# Maximizing electrostatic potential (Calculus 3 Optimization Problem)

• s3a
In summary: a) three values of t giving extrema for f(x(t),y(t)) = f(t), two at the top, one at the bottom.b) one value of t giving the intersection of the ellipse and the line y=x (the other intersection is the origin, f(0,0)=5)c) the curve is a closed curve, so the parametrisation repeats itself; hence the need to only consider t on the interval [0,2\pi )
s3a

## Homework Statement

The electrostatic potential at each point in the region 4x^2 + 9y^2 <= 36 is given by f(x,y) = 3x^2 + 2xy - y^2 + 5. Find the maximum potentials in the region.

(Without using Lagrange Multipliers).

The solution also said how to do it with Lagrange Multipliers but I think I understand that but I want to understand how to do it using this method. Also, if someone could tell me what this method is called it would be appreciated.

## Homework Equations

Partial derivatives and parametrization.

## The Attempt at a Solution

I looked through the full solution and I can see how to do it algebraically but I have some questions/confusions I need to settle.:

1) Why is f(0,0) = 5 not a valid final answer?
2) Why does parameterizing things to use a single variable t help?
3) What's the reasoning behind the 0 <= t < 2π constraint on t?

Any input would be GREATLY appreciated!

#### Attachments

• Solution.jpg
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s3a said:
1) Why is f(0,0) = 5 not a valid final answer?
2) Why does parameterizing things to use a single variable t help?
3) What's the reasoning behind the 0 <= t < 2π constraint on t?

Any input would be GREATLY appreciated!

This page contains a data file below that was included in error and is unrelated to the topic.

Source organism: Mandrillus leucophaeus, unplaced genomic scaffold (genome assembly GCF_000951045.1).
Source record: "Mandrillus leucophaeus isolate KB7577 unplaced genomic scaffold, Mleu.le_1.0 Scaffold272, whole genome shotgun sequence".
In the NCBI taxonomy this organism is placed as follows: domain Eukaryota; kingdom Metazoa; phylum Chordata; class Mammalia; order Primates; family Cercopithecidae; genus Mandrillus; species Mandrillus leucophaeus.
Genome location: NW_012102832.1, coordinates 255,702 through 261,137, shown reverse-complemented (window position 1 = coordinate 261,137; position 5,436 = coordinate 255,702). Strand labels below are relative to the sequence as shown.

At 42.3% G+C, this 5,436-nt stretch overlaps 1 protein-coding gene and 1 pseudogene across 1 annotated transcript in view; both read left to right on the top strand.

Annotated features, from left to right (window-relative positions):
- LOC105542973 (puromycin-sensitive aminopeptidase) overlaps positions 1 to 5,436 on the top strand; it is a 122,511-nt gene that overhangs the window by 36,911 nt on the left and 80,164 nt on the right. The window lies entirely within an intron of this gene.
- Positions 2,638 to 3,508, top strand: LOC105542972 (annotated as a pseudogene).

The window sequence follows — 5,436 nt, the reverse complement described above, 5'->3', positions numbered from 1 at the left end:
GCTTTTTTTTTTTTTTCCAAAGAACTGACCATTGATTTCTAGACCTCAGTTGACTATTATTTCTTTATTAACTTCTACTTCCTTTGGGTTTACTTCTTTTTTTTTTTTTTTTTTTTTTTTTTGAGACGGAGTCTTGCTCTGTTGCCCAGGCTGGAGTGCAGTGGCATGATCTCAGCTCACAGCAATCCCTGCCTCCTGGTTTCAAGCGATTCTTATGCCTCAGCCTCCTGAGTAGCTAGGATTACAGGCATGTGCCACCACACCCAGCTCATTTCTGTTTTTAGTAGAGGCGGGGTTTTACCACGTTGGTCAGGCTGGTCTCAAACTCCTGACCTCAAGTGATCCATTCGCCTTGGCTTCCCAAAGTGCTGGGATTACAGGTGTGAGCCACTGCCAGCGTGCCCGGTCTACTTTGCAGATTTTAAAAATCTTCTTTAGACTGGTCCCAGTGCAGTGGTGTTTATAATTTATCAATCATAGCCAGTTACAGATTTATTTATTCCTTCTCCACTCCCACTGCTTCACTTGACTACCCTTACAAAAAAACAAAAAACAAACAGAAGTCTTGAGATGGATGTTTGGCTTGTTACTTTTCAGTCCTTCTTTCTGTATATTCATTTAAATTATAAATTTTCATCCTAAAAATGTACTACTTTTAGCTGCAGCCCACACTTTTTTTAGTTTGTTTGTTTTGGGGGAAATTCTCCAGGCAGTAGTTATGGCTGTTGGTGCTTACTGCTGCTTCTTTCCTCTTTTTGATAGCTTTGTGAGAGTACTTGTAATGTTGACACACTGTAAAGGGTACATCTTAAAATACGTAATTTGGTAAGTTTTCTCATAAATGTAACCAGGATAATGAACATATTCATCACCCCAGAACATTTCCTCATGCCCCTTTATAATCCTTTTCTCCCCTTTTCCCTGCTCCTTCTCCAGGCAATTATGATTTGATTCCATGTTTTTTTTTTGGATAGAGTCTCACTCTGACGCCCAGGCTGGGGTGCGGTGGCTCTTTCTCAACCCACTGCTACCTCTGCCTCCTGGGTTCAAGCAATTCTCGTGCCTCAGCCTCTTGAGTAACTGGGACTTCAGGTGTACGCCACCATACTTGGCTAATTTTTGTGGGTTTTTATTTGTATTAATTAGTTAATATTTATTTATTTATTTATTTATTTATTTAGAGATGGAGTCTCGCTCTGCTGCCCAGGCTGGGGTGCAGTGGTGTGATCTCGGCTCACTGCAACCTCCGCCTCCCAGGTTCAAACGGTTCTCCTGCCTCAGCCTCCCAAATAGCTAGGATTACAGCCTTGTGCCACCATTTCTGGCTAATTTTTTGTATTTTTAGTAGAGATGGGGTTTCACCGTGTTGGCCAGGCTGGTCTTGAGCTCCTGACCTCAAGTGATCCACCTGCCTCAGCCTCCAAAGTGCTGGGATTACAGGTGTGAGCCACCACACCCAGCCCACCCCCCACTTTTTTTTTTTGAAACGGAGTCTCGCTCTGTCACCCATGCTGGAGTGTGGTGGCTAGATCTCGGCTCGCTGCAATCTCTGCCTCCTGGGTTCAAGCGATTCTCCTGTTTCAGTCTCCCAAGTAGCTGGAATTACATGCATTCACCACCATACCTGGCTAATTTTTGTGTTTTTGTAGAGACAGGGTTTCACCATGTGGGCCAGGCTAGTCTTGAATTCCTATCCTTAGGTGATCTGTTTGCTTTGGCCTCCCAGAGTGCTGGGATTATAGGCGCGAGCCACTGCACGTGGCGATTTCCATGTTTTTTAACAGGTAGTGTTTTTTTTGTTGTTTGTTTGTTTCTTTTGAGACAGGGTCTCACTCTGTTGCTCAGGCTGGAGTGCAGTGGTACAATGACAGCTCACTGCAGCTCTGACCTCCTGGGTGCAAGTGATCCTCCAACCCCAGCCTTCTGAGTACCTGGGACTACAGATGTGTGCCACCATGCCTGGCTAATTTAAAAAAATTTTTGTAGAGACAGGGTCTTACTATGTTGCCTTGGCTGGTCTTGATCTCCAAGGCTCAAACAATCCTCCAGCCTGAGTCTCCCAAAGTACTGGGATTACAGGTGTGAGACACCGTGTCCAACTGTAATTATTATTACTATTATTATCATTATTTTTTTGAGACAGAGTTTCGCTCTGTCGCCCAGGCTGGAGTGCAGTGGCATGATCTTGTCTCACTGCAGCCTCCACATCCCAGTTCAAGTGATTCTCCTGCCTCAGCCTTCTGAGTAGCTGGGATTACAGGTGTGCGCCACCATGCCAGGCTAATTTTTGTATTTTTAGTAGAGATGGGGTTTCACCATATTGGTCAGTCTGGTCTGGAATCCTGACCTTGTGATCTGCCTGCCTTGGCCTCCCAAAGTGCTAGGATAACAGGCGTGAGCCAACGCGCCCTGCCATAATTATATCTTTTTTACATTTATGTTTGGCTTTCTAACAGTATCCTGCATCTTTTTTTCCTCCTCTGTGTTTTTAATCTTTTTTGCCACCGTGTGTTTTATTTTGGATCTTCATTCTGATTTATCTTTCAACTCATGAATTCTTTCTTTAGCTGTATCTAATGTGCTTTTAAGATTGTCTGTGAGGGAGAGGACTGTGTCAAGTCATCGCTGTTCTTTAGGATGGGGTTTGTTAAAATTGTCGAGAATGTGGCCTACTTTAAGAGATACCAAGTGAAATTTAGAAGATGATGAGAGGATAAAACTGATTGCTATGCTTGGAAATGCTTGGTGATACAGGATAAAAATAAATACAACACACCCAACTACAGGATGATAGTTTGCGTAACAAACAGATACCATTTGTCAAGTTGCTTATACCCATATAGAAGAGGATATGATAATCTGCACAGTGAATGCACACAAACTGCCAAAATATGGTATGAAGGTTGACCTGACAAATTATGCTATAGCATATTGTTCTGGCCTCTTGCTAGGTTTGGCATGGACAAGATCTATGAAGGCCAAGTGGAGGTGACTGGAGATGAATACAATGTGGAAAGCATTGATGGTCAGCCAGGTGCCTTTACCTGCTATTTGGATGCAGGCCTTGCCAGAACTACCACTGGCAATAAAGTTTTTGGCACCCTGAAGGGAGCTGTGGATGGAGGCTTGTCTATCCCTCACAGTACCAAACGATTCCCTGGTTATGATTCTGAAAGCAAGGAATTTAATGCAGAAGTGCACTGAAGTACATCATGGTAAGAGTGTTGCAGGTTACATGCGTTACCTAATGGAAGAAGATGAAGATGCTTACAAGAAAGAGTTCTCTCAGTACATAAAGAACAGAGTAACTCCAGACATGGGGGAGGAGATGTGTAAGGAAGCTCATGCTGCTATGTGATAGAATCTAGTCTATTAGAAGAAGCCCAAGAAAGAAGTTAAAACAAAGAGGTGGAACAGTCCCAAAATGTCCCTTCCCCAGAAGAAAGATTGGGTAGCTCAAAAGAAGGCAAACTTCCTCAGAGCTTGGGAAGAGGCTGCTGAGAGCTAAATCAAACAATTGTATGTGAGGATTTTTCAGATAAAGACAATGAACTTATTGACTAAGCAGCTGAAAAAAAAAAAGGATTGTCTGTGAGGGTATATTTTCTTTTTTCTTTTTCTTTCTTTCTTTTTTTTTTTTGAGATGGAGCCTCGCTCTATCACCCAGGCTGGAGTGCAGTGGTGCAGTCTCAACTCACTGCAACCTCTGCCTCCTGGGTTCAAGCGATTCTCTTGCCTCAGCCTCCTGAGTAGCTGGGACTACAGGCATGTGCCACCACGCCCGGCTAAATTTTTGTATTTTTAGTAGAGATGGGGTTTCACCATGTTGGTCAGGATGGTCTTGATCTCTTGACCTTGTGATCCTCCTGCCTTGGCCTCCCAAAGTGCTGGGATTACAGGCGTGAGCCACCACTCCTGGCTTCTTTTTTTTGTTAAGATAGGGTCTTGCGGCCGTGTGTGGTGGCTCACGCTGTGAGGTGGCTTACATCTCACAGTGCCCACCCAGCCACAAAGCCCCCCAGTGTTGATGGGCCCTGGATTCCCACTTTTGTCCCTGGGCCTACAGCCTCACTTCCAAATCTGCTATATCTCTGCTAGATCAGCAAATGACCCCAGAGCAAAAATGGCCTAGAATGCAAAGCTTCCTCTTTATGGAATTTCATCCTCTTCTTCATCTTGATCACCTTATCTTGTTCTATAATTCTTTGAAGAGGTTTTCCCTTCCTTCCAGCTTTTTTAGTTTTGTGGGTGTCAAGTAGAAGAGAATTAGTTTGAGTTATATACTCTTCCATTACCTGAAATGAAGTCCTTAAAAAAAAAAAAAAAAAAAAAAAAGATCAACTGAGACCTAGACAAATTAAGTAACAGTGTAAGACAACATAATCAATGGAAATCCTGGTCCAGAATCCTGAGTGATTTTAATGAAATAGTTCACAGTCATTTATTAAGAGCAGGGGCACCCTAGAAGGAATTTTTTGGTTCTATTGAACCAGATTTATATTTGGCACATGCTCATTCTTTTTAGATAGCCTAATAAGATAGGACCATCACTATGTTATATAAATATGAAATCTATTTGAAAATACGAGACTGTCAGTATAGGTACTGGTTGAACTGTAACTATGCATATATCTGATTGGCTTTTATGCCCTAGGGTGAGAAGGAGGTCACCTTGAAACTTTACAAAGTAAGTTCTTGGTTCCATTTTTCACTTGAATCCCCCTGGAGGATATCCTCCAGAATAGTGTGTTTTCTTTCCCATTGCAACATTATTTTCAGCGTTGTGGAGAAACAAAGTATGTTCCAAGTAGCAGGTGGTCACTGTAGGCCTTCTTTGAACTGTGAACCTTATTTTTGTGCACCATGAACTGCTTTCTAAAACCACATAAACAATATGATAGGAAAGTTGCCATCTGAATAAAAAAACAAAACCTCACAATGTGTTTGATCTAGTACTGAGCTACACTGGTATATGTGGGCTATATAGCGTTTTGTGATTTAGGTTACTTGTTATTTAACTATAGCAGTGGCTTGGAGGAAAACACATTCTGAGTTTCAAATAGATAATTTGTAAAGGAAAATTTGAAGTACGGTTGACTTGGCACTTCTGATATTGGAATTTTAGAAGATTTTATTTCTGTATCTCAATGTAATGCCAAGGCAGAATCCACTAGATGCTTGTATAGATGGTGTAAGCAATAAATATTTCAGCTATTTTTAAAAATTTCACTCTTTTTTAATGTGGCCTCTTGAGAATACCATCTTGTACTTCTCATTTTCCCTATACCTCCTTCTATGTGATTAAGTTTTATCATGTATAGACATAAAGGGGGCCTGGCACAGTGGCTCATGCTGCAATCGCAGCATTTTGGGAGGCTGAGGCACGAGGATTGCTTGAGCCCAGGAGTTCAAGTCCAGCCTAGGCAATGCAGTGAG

Just like a single variable question, you must check the "interior" extremum and the points on the boundary.

With this mind, and without checking the working:
1) as there is a larger value (fmax) obtained on the boundary
2) the curve parameterised by t represents the boundary of the region of interest
3) the boundary is a circle so (0,2pi) is a natural choice, though you could choice any interval to parametrise over

lanedance said:
Just like a single variable question, you must check the "interior" extremum and the points on the boundary.

With this mind, and without checking the working:
1) as there is a larger value (fmax) obtained on the boundary
2) the curve parameterised by t represents the boundary of the region of interest
3) the boundary is a circle so (0,2pi) is a natural choice, though you could choice any interval to parametrise over

Actually, the boundary is an ellipse, but you can re-scale x and y to turn it into a circle; just choose X = 2x and Y = 3y. The boundary becomes X^2 + Y^2 = 36, and f(x,y) becomes F(X,Y).

RGV

Last edited:
good point

Thanks for the answers but I have more questions.

1) I can see why the interval would be [0,2π] since it's a circle. Just to be clear, it can be any interval as long as it's an interval covering a full period, right?

2) Why do the solutions say [0,2π) instead of [0,2π]?

3) Why do ∂f/∂x and ∂f/∂y only yield x = 0? Is it because, linearly, a circle only has rate of change 0 at the top and bottom (thinking of a 2D unit circle here for simplicity) which has a "shadow" down to x = 0?

4) What is the boundary in this problem algebraically (geometrically it is a sphere/circle as you guys stated)?